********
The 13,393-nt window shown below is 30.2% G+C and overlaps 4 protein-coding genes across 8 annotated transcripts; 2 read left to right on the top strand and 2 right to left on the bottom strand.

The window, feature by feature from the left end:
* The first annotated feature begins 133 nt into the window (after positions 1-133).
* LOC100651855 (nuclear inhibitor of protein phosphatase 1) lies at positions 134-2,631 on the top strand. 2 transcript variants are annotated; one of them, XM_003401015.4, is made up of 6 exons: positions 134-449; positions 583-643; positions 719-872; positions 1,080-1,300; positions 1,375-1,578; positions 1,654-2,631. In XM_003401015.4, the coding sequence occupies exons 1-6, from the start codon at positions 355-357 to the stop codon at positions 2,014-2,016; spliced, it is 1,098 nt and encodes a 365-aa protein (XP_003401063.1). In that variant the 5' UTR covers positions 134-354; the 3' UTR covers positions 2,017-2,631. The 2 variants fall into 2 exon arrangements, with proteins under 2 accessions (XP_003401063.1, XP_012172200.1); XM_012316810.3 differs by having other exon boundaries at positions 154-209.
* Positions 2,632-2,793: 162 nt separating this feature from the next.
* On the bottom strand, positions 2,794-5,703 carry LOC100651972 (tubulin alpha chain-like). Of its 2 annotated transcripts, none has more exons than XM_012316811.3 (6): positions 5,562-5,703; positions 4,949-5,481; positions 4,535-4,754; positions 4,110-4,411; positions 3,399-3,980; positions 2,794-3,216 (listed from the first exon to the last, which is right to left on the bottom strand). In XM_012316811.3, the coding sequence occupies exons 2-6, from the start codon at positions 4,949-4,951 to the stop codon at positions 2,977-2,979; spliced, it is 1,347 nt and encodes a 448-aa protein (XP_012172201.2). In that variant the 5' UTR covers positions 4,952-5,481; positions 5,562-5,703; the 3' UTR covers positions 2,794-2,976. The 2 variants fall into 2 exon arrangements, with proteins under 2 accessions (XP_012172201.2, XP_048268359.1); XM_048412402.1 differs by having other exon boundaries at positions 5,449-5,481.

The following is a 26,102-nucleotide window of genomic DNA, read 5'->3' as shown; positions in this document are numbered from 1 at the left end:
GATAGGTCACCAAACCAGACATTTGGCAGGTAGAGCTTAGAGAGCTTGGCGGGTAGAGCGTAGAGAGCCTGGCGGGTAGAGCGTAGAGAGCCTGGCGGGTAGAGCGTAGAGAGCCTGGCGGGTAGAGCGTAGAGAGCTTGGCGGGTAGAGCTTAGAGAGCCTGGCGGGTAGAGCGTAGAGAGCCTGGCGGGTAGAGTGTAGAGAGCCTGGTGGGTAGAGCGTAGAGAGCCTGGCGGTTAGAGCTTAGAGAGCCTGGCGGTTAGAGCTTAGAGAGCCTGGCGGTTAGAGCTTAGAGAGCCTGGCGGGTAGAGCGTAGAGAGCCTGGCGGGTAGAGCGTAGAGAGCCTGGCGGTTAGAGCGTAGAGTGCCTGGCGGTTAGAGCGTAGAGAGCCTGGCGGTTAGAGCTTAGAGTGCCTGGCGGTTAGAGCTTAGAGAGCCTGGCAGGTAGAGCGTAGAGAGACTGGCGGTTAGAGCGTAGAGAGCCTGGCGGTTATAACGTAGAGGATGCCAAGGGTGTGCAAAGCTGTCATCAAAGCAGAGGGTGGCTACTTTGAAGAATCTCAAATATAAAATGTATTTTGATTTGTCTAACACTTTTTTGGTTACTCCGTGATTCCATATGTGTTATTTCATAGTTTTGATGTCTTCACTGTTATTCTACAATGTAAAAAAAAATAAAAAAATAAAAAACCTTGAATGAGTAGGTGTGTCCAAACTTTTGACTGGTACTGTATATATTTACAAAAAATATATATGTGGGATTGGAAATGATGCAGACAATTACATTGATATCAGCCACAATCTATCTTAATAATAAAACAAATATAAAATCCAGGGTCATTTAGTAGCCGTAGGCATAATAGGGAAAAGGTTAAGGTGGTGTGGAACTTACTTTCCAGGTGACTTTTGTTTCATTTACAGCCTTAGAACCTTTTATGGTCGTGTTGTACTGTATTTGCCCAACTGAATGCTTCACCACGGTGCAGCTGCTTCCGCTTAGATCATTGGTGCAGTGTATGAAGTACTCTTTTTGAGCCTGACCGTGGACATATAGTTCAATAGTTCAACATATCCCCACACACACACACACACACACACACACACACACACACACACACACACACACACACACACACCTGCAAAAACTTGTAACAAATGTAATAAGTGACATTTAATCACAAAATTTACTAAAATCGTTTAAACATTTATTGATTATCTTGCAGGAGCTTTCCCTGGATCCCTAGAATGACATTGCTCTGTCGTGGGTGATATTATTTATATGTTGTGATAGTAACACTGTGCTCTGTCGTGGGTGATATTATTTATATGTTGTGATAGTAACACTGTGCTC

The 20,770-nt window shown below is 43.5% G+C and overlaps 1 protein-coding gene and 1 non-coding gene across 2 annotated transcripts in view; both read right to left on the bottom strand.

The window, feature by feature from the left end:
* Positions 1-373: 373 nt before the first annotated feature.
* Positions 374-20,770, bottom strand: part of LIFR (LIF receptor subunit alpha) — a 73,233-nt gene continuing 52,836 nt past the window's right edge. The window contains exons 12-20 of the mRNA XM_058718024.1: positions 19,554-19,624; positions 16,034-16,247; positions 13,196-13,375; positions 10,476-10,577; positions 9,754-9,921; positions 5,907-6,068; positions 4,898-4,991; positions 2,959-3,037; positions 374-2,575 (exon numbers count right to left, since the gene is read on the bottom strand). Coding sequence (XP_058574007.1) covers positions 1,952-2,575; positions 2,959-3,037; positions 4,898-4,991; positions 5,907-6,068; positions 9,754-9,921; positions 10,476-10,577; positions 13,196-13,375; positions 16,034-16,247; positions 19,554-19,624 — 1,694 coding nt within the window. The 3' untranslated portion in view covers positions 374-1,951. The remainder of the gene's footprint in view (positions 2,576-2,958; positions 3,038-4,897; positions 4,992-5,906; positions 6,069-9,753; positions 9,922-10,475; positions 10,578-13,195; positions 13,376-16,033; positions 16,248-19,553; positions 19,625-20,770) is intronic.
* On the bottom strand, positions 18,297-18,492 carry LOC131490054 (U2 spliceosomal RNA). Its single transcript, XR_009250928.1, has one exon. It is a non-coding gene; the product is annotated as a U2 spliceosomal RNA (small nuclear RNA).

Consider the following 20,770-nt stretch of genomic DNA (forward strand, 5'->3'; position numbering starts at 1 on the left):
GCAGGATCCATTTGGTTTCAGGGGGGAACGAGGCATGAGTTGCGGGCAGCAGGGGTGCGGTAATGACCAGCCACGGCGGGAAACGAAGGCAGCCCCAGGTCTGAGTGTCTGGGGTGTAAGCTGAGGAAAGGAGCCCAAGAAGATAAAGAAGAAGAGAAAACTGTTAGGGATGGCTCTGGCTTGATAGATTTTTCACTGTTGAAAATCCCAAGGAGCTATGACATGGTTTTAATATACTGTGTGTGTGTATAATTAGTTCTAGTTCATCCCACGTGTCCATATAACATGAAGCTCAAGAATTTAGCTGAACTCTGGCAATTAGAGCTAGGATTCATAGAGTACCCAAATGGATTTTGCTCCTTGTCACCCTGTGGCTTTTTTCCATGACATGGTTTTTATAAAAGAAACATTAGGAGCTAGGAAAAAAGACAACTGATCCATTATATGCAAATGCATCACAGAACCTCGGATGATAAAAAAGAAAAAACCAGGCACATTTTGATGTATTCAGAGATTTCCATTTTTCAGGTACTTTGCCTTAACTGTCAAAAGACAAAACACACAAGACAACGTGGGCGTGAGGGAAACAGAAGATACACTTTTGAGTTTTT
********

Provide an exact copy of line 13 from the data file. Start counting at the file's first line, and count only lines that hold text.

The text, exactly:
* On the bottom strand, positions 18,297-18,492 carry LOC131490054 (U2 spliceosomal RNA). Its single transcript, XR_009250928.1, has one exon. It is a non-coding gene; the product is annotated as a U2 spliceosomal RNA (small nuclear RNA).